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Alberta wildfire reminds us of how quickly disaster hits

July 18, 2016  By Keith Norbury

The wildfire that struck Fort McMurray Alberta in early May and forced the evacuation of the entire city of nearly 90,000 people caught the world’s attention.

Close to home, it certainly caught the attention of those in the thick of it, who had to flee for their lives. But the enormity of the fire and the subsequent chaos made it the lead story on newscasts around the world.

The fire also made big news because evacuees captured videos of their flight through the inferno, which gave the impression that they really were descending into the fires of hell. That the fire itself did not cost a human life — although two teenagers were killed in a vehicle crash during the evacuation — is nothing short of miraculous. But it’s also a testament to the people of Fort McMurray who, despite having every excuse to panic, kept their cool enough to find safety in a more or less orderly fashion.

For those of us who observed the spectacle from afar, it is a sobering reminder of how quickly a disaster can unfold, and how each one is unique. Canada is covered in forests with the potential to burn uncontrollably. But that a fire the size of the Fort McMurray blaze should happen so early May only added to the shock. At that time of year, one would be more likely to expect snow in northern Alberta than a conflagration.


It’s not just fire that poses a threat. As became apparent in southern Alberta in 2013, heavy rains can also cause excessive damage and loss of life. The 2013 flood, which inundated downtown Calgary, killed four people and caused insurable damages estimated at $1.7 billion. At the time, it was the costliest disaster in Canadian history, although the Fort McMurray fire will very likely surpass that.

Bigger disasters, though, loom in the future — if only because the population, especially in urban centres, keeps growing. The growth also means more buildings and infrastructure that can be damaged, although Fort McMurray was fortunate that the fire didn’t reach its downtown.

Coastal B.C. cities like Vancouver and Victoria probably won’t be so lucky should a megathrust earthquake strike the region. Seismologists are certain that such a quake is inevitable. They just can’t say whether it will happen tomorrow or 300 years from now.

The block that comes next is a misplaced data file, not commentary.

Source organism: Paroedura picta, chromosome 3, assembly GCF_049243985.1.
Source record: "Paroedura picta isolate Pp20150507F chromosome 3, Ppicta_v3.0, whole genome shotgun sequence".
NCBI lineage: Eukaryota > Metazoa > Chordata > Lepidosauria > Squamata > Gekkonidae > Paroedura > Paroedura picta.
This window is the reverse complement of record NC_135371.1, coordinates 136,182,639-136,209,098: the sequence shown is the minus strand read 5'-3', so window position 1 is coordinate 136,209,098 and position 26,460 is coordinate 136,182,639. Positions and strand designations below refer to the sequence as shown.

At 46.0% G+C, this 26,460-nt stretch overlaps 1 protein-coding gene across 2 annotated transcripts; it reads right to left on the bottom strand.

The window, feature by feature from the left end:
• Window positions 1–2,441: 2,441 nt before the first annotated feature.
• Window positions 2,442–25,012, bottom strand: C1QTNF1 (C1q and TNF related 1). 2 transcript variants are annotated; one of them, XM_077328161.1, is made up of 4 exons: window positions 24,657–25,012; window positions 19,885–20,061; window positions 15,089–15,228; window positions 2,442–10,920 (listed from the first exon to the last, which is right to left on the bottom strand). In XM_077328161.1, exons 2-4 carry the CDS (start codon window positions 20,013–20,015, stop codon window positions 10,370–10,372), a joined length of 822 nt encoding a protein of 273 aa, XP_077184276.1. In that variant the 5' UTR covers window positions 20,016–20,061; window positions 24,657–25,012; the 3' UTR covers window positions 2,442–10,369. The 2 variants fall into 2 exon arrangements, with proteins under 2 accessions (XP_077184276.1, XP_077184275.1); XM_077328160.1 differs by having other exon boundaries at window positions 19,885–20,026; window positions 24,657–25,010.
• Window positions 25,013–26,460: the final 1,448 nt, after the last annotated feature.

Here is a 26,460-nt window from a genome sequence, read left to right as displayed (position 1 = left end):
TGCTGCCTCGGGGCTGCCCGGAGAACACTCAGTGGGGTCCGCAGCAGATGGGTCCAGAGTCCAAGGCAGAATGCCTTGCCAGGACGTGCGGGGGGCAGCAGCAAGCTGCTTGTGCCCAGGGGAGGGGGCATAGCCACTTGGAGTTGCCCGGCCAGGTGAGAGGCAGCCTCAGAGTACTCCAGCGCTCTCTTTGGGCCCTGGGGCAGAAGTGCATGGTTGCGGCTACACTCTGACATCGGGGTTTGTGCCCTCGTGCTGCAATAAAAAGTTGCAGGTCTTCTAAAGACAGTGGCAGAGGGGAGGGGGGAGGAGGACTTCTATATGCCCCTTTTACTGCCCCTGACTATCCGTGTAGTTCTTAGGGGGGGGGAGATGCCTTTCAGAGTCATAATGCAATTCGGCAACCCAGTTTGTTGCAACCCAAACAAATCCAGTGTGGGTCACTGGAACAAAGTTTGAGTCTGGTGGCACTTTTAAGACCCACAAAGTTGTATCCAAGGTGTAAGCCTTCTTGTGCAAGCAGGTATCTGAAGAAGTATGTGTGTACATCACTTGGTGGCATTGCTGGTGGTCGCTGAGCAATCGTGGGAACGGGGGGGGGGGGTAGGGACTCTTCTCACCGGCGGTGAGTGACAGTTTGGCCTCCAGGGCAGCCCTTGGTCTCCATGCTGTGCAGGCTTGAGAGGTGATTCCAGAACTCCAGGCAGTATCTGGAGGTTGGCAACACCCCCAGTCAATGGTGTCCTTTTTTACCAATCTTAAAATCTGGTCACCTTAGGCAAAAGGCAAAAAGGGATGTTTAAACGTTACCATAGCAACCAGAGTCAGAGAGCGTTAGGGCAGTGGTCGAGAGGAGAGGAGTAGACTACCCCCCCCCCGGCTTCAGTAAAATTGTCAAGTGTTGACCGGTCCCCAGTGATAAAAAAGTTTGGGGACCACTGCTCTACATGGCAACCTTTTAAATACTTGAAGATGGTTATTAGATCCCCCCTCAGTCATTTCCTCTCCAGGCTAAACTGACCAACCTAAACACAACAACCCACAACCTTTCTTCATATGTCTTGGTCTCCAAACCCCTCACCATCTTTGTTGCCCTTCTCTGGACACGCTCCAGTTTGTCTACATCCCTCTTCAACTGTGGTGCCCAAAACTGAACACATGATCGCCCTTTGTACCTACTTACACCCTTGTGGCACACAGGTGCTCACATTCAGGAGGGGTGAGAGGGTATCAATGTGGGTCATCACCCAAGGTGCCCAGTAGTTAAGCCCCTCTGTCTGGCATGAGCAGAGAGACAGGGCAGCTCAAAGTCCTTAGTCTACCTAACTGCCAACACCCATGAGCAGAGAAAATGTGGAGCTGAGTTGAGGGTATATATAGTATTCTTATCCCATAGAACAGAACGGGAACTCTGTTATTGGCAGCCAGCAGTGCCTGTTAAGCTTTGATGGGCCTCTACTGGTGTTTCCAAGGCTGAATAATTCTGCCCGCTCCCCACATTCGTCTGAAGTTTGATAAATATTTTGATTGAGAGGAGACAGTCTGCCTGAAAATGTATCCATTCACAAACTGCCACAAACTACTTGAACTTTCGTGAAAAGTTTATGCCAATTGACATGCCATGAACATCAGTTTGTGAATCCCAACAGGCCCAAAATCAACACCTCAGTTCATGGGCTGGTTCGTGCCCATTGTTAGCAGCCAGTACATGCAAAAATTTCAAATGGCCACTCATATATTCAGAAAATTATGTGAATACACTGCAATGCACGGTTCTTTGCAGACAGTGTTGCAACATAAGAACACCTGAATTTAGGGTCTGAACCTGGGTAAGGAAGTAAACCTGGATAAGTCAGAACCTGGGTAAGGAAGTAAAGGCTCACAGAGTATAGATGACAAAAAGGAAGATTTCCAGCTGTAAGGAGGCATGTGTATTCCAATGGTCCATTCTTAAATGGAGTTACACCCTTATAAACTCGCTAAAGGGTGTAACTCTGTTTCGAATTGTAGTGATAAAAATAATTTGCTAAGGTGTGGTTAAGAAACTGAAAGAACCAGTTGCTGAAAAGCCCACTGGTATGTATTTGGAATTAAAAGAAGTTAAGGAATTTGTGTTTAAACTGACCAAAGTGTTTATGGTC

When the big one shakes B.C.’s lower mainland, residents might not have much time to get out of harm’s way, particularly if a giant tsunami accompanies the tremor. Fort McMurray residents only had one highway out of town. Victoria and Vancouver residents might not have any if bridges and overpasses collapse. Then again, Fort McMurray residents had to flee because the fire threatened their homes. In the event of a quake, Vancouverites might be better off staying put.

In any case, there is a lot that all Canadians can learn from the Fort McMurray disaster. Not the least of those is that neighbours generally are neighbourly in times of crisis.

Another valuable lesson is that it helps to be prepared, which is something that is all too easy to procrastinate about. Having emergency supplies on hand — such as fresh water, snacks, flashlights, and batteries — and keeping them replenished is a good idea. The last part is the hard part because it’s too easy to forget about.

A simple habit of topping up fuel tanks in vehicles can make a huge difference in a disaster. A half tank of gas will take you a lot further than one that’s nearly empty. In a similar spirit, keep phones charged or, better yet, have an emergency charger on hand.

Put some savings away for a rainy day. That can be tough to do for individuals and businesses during trying economic times, of course. So it pays to think about it when times are good — which often happen to be those occasions when disaster seems least likely to happen.

Above all, don’t be afraid to ask for help or to extend it to those in need. Recovering from this disaster is going to take a long time. The community of Slave Lake, Alta., is only now returning to normalcy after a devastating wildfire in 2011, noted Rob O’Beirn, vice-president of oilsands for Sterling Crane, during a tribute to Fort McMurray at the recent annual conference of the Crane Rental Association in Calgary.

The Fort McMurray fire destroyed about five times as many homes as the Slave Lake fire did. So the rebuilding of Fort McMurray will no doubt take even longer than the five years it has taken with Slave Lake. But there is also no doubt that Fort McMurray will rebuild and become an even stronger community for it. The response of its citizens to the crisis is evidence of that.


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